National

9:08am

Sun September 16, 2012
Around the Nation

Many Texans Bereaved Over 'Dead' Voter Purge

Originally published on Sun September 16, 2012 6:36 am

Quite a few Texas voters are seeing dead people in the mirror these days when they go to brush their teeth in the morning.

In Houston, high school nurse Terry Collins got a letter informing her that after 34 years of voting she was off the Harris County rolls. Sorry.

"Friday of last week, I got a letter saying that my voting registration would be revoked because I'm deceased, I'm dead. I was like, 'Oh, no I'm not!' " Collins says.

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5:35am

Sun September 16, 2012
History

Reenacting Antietam: Fighting As Family Once Did

Originally published on Sun September 16, 2012 6:36 am

Transcript

LINDA WERTHEIMER, HOST:

Tomorrow marks the 150th anniversary of the Civil War's Battle of Antietam, one of the bloodiest days of any war. In honor of the sesquicentennial, the battle site is hosting a slew of events commemorating the fight. Reporter Jacob Fenston went to Sharpsburg, Maryland, the site of the battle, and brings us this report.

JACOB FENSTON, BYLINE: It started just before dawn.

(SOUNDBITE OF BUGLE PLAYING)

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5:35am

Sun September 16, 2012
Around the Nation

Homestead Act Sewed Its Way Into U.S. Fabric

Originally published on Sun September 16, 2012 6:36 am

Transcript

LINDA WERTHEIMER, HOST:

Of course, the Homestead Act was born during troubled times in American history. It passed during the Civil War, but just barely. And it came at the expense of Native Americans, who were displaced from lands they have settled for generation. We spoke to Jonathan Earle, an associate professor of history at the University of Kansas, and asked him why the Homestead Act was so difficult to pass.

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4:41am

Sun September 16, 2012
Around the Nation

Still Home Sweet Home More Than A Century Later

Originally published on Sun September 16, 2012 6:36 am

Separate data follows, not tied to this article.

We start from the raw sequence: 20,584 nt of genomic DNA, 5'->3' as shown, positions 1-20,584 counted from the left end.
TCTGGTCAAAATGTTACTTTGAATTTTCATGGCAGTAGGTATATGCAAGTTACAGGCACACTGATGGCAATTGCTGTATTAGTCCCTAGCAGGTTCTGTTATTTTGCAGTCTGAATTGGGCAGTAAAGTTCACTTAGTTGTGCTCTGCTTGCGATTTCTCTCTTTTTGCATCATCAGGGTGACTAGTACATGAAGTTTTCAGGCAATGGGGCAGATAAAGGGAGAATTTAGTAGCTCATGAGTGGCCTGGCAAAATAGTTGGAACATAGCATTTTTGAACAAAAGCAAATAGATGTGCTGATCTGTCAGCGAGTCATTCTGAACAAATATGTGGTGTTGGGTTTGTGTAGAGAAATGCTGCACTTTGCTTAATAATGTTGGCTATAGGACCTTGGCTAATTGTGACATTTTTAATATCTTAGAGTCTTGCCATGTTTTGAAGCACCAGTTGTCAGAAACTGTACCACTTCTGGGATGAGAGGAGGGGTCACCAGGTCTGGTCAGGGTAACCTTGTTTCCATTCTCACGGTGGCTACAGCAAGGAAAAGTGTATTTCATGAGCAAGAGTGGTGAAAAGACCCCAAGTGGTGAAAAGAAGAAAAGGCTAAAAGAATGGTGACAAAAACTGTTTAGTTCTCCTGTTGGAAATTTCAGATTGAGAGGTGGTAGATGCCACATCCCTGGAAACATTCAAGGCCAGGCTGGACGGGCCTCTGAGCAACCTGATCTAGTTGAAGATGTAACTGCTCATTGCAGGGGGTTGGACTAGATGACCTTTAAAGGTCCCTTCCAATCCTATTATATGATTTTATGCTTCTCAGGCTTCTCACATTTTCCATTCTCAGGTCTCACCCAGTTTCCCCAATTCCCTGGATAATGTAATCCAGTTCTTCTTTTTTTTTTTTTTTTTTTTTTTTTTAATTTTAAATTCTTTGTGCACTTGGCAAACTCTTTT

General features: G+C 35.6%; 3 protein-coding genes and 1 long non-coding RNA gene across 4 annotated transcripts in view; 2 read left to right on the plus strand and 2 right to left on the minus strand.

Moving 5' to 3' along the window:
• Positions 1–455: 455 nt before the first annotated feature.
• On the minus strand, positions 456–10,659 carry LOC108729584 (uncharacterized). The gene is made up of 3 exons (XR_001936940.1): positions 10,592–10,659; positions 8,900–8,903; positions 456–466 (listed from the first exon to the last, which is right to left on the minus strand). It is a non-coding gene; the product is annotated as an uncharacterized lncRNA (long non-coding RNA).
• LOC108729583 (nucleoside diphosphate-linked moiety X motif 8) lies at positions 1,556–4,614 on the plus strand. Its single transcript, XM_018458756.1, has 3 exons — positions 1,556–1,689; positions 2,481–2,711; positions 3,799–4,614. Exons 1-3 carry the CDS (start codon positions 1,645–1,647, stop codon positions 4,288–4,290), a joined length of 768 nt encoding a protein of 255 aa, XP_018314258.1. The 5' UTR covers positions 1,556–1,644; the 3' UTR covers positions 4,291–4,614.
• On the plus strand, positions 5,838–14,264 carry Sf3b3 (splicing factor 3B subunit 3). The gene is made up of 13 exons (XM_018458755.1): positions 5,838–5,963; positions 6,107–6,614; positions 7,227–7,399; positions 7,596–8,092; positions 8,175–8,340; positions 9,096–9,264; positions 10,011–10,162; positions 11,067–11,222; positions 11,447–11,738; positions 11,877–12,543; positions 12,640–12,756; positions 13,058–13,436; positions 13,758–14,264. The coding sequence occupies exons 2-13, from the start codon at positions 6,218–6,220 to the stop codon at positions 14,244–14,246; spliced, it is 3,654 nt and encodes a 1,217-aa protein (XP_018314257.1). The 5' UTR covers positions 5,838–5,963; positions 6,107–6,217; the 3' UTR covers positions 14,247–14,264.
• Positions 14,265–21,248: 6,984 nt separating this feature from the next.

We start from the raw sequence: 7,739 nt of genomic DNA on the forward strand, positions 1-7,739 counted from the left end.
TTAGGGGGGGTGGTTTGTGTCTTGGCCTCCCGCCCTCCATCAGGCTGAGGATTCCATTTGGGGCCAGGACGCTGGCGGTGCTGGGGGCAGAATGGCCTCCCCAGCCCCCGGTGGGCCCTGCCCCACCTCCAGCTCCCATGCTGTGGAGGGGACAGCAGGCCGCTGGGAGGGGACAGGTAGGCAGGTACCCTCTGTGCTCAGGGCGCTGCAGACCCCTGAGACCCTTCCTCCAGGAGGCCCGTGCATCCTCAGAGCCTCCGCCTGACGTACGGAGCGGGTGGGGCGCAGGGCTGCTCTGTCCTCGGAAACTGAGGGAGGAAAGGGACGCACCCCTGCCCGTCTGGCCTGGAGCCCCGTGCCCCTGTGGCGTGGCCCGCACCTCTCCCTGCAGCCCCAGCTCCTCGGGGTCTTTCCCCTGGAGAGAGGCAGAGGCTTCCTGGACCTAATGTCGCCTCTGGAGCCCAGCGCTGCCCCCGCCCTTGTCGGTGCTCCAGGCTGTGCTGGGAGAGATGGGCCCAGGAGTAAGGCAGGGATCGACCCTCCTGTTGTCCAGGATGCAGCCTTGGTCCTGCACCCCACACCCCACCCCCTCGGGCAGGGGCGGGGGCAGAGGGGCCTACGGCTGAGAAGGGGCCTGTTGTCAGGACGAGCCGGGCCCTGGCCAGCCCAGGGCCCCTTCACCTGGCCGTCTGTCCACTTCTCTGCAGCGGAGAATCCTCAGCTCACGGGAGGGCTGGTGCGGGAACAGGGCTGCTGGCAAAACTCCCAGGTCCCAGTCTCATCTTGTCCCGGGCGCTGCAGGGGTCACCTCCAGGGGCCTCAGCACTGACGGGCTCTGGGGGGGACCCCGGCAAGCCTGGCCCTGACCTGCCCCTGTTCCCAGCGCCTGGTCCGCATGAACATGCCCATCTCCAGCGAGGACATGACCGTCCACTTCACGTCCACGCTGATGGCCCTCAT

Lee and Shirley Wohler in the kitchen of their farmhouse south of Waterville, Kan.
Becky Sullivan NPR

This year, the Homestead Act of 1862 turned 150. That landmark piece of legislation opened up the Western territories to settlement. Almost anybody could receive up to 160 acres for free if they built a house and "improved" the land over the course of five years. Millions took part, and eventually, more than 10 percent of all U.S. land was given away.

A German peasant named Frederick Wohler was one of those early homesteaders. Wohler received the deed to 80 acres of farmland in north-central Kansas 138 years ago this weekend. And today, the Wohlers are still there.

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6:16am

Sat September 15, 2012
Around the Nation

It's Hard To Tell La Familia You're Gay

Originally published on Fri September 14, 2012 3:50 pm

in a video featured on the website of Familia es Familia, which aims to help Latino families accept their LGBT loved ones." href="/post/its-hard-tell-la-familia-youre-gay" class="noexit lightbox">
Samantha Moreno, in pink, with her family. "The hardest part of coming out is to know that you're about to hurt someone that you love," she says in a video featured on the website of Familia es Familia, which aims to help Latino families accept their LGBT loved ones.
Courtesy of Samantha Moreno

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